How to Permanently Reduce Your Screentime, According to Science

Courtesy of a team of German researchers, this is the best way to cut back on endless scrolling

Staring at phone in bed.
This has got to stop. We can help.
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Most estimates of average mobile screentime clock in at over three hours per day.

That’s a pretty absurd percentage of our waking hours devoted to iMessage, Instagram and Google, and according to a mountain of research, it’s taking a toll on our brains and bodies. Excessive screen use is associated with obesity, neck pain, eye strain and a variety of not-great consequences on mental health, including “[poor] cognitive-emotion regulation, impulsivity, impaired cognitive function, an addiction to social networking, shyness and low self-esteem.”

At this point, we’re all aware of these realities. No one’s ending the day thinking “Damn, I really wish I’d spent more time on my phone today.” But cutting screentime is notoriously difficult; some researchers have compared our phones’ addictive properties to prescription pills.

That said, a new study published in the Journal of Experimental Psychology might be able to provide a reasonable blueprint for a healthier, more sustainable relationship with your phone. Researchers at Germany’s Ruhr University Bochum recruited hundreds of volunteers and split them into three distinct groups: one was tasked with abstaining from any phone use for a full week, another with reducing screentime by an hour each day, and the last was encouraged to continue using their phones at a normal rate.

The authors interviewed the 600-plus subjects at the end of the experiment, a month after, and four months after, in order to assess how phone use (or lack thereof) influenced behavioral patterns and well-being. (They specifically took note of physical activity, substance abuse, anxiety and life satisfaction.)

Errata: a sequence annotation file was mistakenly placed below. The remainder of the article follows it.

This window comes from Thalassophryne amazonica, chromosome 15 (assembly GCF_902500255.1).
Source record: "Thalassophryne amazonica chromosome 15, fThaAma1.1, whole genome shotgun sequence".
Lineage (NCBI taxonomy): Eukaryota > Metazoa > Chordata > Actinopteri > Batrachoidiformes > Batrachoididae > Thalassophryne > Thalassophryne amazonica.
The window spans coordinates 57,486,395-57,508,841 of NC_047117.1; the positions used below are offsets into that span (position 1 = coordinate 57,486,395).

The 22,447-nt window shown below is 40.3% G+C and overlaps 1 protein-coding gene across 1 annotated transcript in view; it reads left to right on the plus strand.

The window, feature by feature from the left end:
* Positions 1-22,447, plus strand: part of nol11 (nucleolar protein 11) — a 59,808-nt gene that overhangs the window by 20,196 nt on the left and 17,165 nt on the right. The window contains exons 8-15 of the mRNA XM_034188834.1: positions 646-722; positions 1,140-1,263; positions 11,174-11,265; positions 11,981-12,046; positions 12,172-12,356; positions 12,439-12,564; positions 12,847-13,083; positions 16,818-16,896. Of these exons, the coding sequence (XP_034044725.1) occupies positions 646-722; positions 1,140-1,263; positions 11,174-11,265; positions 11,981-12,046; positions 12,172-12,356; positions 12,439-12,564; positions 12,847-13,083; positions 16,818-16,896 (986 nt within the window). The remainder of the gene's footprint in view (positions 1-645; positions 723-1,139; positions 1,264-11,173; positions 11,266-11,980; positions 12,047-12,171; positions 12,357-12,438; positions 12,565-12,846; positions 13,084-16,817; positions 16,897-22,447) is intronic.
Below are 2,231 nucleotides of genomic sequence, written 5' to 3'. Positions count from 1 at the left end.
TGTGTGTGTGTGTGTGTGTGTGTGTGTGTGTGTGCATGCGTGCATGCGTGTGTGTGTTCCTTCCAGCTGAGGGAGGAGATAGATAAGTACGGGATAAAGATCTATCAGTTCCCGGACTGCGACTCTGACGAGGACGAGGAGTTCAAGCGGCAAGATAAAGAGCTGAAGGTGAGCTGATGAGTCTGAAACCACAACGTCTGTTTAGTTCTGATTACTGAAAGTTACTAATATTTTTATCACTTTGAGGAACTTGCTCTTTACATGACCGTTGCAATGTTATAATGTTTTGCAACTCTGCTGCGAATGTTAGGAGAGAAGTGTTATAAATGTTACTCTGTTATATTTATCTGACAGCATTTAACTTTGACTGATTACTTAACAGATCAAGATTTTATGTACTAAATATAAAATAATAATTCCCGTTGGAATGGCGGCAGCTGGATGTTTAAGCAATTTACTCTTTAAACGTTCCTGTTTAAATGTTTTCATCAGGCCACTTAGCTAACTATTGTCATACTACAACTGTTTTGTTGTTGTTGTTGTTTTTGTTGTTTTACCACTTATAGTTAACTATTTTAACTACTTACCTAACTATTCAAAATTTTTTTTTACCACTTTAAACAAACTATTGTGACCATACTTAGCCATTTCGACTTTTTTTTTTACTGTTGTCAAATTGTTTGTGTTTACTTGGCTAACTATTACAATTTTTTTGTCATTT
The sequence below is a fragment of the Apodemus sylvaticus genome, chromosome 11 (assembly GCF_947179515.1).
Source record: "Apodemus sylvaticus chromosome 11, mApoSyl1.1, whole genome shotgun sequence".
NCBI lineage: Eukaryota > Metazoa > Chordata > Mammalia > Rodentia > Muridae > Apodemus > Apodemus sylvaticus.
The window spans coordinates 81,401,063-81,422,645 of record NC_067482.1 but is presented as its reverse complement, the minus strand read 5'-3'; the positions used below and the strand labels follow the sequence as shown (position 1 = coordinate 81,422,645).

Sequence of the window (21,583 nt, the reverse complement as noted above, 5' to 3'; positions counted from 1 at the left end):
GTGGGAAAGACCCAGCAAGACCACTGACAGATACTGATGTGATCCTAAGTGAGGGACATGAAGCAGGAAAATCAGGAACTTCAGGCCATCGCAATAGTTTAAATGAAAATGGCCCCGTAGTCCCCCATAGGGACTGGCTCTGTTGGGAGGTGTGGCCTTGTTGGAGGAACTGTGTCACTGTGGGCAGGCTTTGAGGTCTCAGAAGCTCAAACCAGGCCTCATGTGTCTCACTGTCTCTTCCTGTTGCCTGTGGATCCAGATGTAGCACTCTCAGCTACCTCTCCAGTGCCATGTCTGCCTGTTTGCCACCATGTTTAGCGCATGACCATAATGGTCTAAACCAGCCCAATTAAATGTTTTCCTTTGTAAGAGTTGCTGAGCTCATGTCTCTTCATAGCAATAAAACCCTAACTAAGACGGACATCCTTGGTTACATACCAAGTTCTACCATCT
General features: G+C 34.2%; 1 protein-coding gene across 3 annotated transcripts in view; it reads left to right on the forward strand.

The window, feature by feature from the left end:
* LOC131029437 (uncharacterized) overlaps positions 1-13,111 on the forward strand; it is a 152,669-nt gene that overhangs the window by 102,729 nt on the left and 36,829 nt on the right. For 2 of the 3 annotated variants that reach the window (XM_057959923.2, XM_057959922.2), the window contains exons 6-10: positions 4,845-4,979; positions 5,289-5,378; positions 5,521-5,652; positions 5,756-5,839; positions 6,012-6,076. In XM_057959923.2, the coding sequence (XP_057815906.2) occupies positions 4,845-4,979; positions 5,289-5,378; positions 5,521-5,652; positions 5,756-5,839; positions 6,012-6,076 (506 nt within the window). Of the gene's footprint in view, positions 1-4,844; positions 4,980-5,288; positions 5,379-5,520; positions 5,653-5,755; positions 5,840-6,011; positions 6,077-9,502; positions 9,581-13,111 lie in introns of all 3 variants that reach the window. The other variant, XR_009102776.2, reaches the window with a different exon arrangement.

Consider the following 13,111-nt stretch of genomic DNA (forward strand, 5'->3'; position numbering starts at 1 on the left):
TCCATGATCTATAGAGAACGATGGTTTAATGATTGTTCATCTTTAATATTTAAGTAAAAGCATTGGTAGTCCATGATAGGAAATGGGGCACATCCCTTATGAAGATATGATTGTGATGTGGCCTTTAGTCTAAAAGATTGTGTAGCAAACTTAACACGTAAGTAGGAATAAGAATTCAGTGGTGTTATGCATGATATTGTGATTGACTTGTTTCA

What did they conclude? The cohort that merely cut back on phone use — as opposed to giving it up entirely for the week — ended up reporting the greatest, most consistent readjustment of screentime. One author wrote: “We found that both completely giving up the smartphone and reducing its daily use by one hour had positive effects on the lifestyle and well-being of the participants. In the group who reduced use, these effects even lasted longer and were thus more stable than in the abstinence group.”

Our all-or-nothing sensibilities tempt us toward total tech detoxes, and on one hand, it’s true — the results show that a one-week abstinence bootcamp could help you realign your relationship with your phone. Four months later, members of the abstinence group were spending 38 minutes less on their phone per day.

But ultimately, this study is pitching a “sweet spot” of smartphone use, in deference to the fact that these things are inextricably linked with our personal and professional lives, and quitting cold turkey for even just a few days is a tall order. The better long-term play is trying to shave off one hour a day, for as long as you can. After all, members from the one-hour group now spend 45 minutes less on their phones per day.

It’s sort of like dieting, and we’re all aware of how cyclical and self-defeating those programs can be. Start small, champion the little victories and check in with yourself as the days and weeks pass. You’ll get some time back, and you’ll be much happier for it.

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